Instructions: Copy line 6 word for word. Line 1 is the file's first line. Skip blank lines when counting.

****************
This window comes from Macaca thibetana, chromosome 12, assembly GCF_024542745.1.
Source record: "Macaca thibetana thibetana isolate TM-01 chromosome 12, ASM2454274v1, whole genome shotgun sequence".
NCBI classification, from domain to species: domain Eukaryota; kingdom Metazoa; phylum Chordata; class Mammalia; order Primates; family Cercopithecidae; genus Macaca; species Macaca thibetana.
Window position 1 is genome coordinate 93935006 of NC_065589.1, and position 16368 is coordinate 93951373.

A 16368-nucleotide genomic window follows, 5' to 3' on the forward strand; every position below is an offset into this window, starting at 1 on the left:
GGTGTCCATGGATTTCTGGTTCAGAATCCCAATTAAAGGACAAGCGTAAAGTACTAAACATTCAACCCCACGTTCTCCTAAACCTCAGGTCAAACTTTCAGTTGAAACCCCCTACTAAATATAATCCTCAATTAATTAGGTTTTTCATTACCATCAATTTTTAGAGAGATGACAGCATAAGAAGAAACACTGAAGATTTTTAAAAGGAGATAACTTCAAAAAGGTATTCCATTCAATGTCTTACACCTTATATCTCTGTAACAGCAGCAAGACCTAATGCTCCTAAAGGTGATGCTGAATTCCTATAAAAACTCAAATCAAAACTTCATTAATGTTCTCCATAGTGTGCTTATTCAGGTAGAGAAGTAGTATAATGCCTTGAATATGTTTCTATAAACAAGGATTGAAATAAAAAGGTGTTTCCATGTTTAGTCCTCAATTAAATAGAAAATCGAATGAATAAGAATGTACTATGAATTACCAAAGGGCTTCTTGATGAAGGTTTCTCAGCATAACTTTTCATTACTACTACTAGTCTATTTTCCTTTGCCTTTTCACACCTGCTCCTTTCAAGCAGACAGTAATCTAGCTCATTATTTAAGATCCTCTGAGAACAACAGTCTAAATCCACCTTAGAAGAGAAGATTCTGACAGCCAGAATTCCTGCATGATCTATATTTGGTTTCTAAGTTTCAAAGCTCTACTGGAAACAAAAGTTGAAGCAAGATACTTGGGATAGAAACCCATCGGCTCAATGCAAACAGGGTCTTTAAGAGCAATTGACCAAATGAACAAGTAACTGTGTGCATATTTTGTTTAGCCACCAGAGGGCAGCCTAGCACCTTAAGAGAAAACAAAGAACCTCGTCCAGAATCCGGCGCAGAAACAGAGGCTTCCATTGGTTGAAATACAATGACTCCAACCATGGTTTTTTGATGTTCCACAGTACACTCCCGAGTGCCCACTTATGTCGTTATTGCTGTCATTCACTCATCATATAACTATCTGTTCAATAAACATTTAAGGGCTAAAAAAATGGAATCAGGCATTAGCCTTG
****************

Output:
GGTGTCCATGGATTTCTGGTTCAGAATCCCAATTAAAGGACAAGCGTAAAGTACTAAACATTCAACCCCACGTTCTCCTAAACCTCAGGTCAAACTTTCAGTTGAAACCCCCTACTAAATATAATCCTCAATTAATTAGGTTTTTCATTACCATCAATTTTTAGAGAGATGACAGCATAAGAAGAAACACTGAAGATTTTTAAAAGGAGATAACTTCAAAAAGGTATTCCATTCAATGTCTTACACCTTATATCTCTGTAACAGCAGCAAGACCTAATGCTCCTAAAGGTGATGCTGAATTCCTATAAAAACTCAAATCAAAACTTCATTAATGTTCTCCATAGTGTGCTTATTCAGGTAGAGAAGTAGTATAATGCCTTGAATATGTTTCTATAAACAAGGATTGAAATAAAAAGGTGTTTCCATGTTTAGTCCTCAATTAAATAGAAAATCGAATGAATAAGAATGTACTATGAATTACCAAAGGGCTTCTTGATGAAGGTTTCTCAGCATAACTTTTCATTACTACTACTAGTCTATTTTCCTTTGCCTTTTCACACCTGCTCCTTTCAAGCAGACAGTAATCTAGCTCATTATTTAAGATCCTCTGAGAACAACAGTCTAAATCCACCTTAGAAGAGAAGATTCTGACAGCCAGAATTCCTGCATGATCTATATTTGGTTTCTAAGTTTCAAAGCTCTACTGGAAACAAAAGTTGAAGCAAGATACTTGGGATAGAAACCCATCGGCTCAATGCAAACAGGGTCTTTAAGAGCAATTGACCAAATGAACAAGTAACTGTGTGCATATTTTGTTTAGCCACCAGAGGGCAGCCTAGCACCTTAAGAGAAAACAAAGAACCTCGTCCAGAATCCGGCGCAGAAACAGAGGCTTCCATTGGTTGAAATACAATGACTCCAACCATGGTTTTTTGATGTTCCACAGTACACTCCCGAGTGCCCACTTATGTCGTTATTGCTGTCATTCACTCATCATATAACTATCTGTTCAATAAACATTTAAGGGCTAAAAAAATGGAATCAGGCATTAGCCTTG